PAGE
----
Keep Your Camera On You

January 20, 2010 § 1 Comment

One of the reasons photography fascinates me is because the field is always changing. There are always new trends that come into the photo world, much like music, fashion, anything else, really. I think it’s just a natural cycle all art forms encounter. I think the key to being a good photographer is to shoot what you like and make your work consistent. While I was in photography school, I soon realized that you shouldn’t create work that you think other people will love. Create work you love. Currently, I am very inspired by Bob Willoughby.

Trends and style are two different things. Trends can fade in and out, but style is a trademark and could be considered timeless. Yousuf Karsh, Elliot Erwitt, you can spot any of their photographs based on their style. Making memorable work isn’t an easy task. When pursuing a new portfolio, it can take years to finish. Of course, if every photographer shot the same way throughout their career, creating “new” work can get stale. Reexamine what got you into photography in the first place, or whatever field you may be in, and apply that emotion into all of your work. For me, I need to put my camera down, sometimes for weeks at a time. It’s important to be engulfed in whatever you are doing, but I don’t think it’s good to oversaturate your life with one project. I don’t even know where my artistic vision comes from sometimes, so I dare not force it; just let it come naturally. When we we’re officially out of ideas and on the brink of giving up, that magic comes back to us when we need it most. Hopefully when it does you’ll have you’re camera on you. We are a product of nature, but balance is nature, which is why I try to balance all aspects of my life.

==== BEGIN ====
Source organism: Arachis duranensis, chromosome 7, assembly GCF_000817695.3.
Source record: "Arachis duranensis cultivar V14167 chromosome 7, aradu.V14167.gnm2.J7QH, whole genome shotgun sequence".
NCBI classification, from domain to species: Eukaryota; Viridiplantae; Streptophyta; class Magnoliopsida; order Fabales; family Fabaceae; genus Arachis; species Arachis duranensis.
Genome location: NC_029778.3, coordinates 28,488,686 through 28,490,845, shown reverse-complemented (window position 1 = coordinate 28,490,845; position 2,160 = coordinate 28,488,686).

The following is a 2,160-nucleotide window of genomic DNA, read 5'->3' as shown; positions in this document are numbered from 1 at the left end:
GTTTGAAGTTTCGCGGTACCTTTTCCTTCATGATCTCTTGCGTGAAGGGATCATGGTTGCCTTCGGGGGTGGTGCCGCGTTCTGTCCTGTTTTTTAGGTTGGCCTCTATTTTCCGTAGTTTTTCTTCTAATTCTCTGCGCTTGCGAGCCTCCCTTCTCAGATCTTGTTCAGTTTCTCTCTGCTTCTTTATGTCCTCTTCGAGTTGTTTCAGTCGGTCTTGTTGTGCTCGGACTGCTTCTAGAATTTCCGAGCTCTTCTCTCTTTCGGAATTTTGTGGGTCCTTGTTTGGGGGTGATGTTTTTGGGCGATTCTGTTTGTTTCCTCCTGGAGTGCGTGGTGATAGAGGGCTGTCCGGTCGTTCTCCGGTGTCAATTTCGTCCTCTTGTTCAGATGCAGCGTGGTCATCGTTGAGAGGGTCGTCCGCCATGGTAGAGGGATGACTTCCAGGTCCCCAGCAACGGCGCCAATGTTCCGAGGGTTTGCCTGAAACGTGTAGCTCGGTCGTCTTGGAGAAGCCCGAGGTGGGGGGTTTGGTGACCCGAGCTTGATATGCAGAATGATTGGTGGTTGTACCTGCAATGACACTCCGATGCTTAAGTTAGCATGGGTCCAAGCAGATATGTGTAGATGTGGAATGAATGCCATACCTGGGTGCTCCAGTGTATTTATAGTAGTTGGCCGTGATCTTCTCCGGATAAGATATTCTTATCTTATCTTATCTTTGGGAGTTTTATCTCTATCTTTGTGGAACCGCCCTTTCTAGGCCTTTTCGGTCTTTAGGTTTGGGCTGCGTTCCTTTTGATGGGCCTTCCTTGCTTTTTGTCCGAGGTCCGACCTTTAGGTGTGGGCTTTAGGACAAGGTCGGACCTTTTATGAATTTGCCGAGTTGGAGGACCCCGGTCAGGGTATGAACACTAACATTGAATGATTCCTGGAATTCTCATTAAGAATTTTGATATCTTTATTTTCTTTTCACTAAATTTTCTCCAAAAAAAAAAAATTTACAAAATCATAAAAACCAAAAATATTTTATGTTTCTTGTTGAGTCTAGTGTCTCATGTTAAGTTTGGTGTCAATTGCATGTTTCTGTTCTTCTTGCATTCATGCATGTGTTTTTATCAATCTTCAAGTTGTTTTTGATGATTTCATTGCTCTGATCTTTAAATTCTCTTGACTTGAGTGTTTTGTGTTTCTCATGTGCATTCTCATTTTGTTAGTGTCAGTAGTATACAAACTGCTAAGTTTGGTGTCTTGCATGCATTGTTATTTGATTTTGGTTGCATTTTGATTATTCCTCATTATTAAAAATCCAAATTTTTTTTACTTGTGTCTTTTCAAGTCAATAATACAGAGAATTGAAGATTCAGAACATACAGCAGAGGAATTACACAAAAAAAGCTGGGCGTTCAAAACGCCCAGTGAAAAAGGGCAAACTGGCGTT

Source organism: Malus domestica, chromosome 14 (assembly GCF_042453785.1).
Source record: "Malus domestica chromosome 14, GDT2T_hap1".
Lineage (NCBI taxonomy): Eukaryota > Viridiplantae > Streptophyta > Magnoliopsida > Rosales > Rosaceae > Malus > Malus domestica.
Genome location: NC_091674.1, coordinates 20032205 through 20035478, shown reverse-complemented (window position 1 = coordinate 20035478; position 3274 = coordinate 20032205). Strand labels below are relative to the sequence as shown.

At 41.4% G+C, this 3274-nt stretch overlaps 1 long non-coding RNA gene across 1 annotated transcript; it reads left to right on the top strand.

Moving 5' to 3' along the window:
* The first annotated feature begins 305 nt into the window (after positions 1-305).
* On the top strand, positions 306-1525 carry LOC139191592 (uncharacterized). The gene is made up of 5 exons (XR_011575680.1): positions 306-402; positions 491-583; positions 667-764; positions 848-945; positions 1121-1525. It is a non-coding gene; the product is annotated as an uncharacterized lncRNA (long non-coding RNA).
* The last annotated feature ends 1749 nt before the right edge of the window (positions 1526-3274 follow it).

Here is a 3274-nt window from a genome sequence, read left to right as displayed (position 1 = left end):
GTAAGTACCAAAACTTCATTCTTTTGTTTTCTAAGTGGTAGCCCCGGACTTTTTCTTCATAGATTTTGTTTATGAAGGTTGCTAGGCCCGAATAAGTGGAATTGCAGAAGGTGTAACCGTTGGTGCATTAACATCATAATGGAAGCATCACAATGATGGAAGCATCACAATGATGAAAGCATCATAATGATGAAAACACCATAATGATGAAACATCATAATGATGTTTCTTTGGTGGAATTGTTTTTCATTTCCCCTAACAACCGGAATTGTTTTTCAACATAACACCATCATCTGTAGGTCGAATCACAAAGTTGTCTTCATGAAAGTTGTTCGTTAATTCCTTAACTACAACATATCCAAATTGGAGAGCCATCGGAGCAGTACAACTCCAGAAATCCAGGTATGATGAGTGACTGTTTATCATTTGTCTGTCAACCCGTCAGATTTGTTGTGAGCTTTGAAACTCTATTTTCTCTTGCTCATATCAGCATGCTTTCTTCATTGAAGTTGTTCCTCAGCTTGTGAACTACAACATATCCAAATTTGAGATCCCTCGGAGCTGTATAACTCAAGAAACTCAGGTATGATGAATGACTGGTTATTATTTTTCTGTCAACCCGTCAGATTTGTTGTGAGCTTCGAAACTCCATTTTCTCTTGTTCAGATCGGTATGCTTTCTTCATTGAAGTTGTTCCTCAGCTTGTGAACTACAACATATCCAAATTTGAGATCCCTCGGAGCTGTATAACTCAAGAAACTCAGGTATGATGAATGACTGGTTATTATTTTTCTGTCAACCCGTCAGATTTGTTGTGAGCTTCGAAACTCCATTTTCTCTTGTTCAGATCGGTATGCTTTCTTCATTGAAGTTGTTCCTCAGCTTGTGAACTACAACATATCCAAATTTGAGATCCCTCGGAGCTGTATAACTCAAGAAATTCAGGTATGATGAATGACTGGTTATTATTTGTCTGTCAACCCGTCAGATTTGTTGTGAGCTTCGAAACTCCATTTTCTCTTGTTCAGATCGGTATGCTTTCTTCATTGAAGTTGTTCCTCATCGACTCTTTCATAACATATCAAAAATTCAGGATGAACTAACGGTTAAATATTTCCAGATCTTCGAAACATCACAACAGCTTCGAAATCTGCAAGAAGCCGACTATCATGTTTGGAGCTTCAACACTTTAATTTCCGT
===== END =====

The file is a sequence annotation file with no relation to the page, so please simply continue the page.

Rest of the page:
Here are some photographs from recent architectural shoots.

Private residence in Newton, MA. Interior Designer Elissa Fenster and stylist Robert Brown.

Private residence in Back Bay. Interior Designer Kristine Mullaney.

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